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Staticpolarizabilities(ina.u.) TDHFTDOEPSVWNCCSD CNxx11.9811.9115.6312.50yy11.9811.9115.6312.50zz18.5518.4125.0023.4214.1714.0818.7516.166.576.509.3810.94CO+xx6.666.669.389.38yy6.666.669.389.38zz12.2212.1514.0612.508.528.4910.9410.425.545.504.693.13CH3xx15.0615.0018.7515.63yy14.0413.9818.7515.63zz15.0615.0018.7515.6314.7214.6618.7515.631.021.020.000.00Nzz6.246.236.255.94 Table5-7. IsotropicC6coecients(ina.u.) TDHFTDOEP CN...CN93.9792.06CH3...CH394.2793.40N...N19.2819.21 99

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20 ]andimplementedformoleculesbyHirataet.al[ 21 50 ].NumericalresultsinthelatterpapersshowareasonabledescriptionofbothvalenceandRydbergexcitedstates.Reasonablestaticanddynamicpolarizabilitiesarealsoobtained.GoodresultsofTDOEPxforexcitedstatesandpropertiesareobtainedpartlyduetothecorrectasymptoticbehavioroftheexchangepotential,butalsoduetotheeliminationoftheself-interactionerror.Inparticular,OEP-TDDFTxtendstobesuperiortostandardapproacheslikeTDDFTbaseduponthelocaldensityapproximation(LDA)orBecke-Lee-Yang-Parr(BLYP)functionals.Similarly,exchange-onlyOEPwithexactlocalexchange(EXX)[ 22 23 ]hasbeenshowntogreatlyimproveband-gapsinpolymers[ 23 ]AnotheradvantageofOEPbasedmethodsisthatsincevirtualorbitalsintheexchange-onlyDFTaswellastheoccupiedorbitalsaregeneratedbyalocalpotential,whichcorrespondstotheN-1particlesystemduetothesatisfactionoftheself-interactioncancellation,thedierencesbetweenorbitalenergiesofvirtualandoccupiedorbitalsoeragoodzeroth-orderapproximationtotheexcitationenergies[ 16 17 ].ThisisnotpossibleinthecaseofHartree-Focktheory,withoutaddingaVN1potential[ 67 68 ],sinceoccupiedorbitalsaregeneratedbyanN-1particlepotentialandtheenergiesofunoccupiedorbitalscomefromN-electronpotential,andthereby,approximateelectronanities.InKohn-ShamDFT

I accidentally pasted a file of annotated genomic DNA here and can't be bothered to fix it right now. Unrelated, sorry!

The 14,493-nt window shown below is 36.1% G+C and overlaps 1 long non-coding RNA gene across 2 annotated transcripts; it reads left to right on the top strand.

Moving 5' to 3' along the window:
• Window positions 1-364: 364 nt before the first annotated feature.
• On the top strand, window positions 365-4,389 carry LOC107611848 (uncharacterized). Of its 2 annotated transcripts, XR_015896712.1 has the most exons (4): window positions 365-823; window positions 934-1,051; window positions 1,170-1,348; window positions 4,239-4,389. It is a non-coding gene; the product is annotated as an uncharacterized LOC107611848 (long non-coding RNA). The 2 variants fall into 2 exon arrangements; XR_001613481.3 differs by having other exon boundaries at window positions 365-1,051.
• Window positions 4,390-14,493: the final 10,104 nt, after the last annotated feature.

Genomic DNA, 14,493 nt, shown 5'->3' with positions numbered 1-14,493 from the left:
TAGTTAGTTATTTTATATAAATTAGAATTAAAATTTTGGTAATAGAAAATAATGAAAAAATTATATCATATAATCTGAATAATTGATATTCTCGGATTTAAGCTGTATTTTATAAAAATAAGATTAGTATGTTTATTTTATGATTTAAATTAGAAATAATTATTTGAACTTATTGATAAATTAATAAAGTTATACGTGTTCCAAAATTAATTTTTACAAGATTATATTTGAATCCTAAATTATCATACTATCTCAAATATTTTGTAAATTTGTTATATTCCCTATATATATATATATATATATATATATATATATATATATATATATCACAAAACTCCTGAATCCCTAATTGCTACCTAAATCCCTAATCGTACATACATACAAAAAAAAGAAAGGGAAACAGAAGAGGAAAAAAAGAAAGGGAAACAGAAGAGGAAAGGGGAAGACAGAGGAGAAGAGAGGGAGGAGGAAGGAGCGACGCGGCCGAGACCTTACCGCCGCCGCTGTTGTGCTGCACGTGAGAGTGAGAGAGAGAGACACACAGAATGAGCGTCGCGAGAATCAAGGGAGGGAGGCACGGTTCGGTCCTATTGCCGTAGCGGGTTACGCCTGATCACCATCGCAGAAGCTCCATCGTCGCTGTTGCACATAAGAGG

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^Vxc(r)=Exc 21 50 ].However,onceourobjectiveisthird-ordermolecularproperty,theessentialnewelementinTDDFTisthesecondexchange-correlationkernel,whichinanadiabaticapproximationisdenedasthesecondfunctionalderivativeoftheexchange-correlationpotentialwithrespecttothedensity 37 62 ].InthispaperweusethatformalismandapplyittotheexchangesecondkernelforOEPxbasedtime-dependentDFT.Afterdiscussingsomepropertiesofthesecondkernel,wereportnumericalresultstoobtainhyperpolarizabilities,comparedtothosefromHartree-Fockandcoupledclustersinglesanddoubles(CCSD).Thereisalonghistoryofthetreatmentofhyperpolarizabilitiesandassociatednon-linearoptical(NLO)properties.See[ 69 ]forareview.Inparticular,issuesoftheincorrect 101

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64 65 ]pointstothenecessityofanimprovedtheory.Arigorous(abinitio)DFTanaloguestartswithexchange-only,TDOEPx. 6.1.1Time-DependentDensityFunctionalTheoryResponsePropertiesWhenanexternaltime-dependentelectriceldisapplied,theperturbationcanbewrittenintheform( 6{2 ) (A+B)U=h(6{3)ThematricesA,Bhavethestructure,givenbyEqn( 5{36 )andhis 70 ] 102

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6{6 ) Fpq=hpq+Xa;i(Apqai+Bpqai)Uai ij=Fij 6{8 ) (6{9) Takingintoaccountthefactthat (6{11) where 103

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6{11 )canbewrittenas (6{13) andP1(r2;r6;r7)canbepresentedasasumofdiagrams(F1)-(F6)of( 6{14 ) (6{14)Inthesamewaythethirdtermofeq(16)canberewrittenas (6{15) whereP2(r1;r6;r7)givesthesumofdiagrams(F7)-(F12)of( 6{16 ) (6{16)ThediagrammaticexpressionforQ(r6;r7)containsterms(V1)-(V6)and(FX1)-(FX8)of( 6{17 )and( 6{18 )[ 62 ] (6{17) 104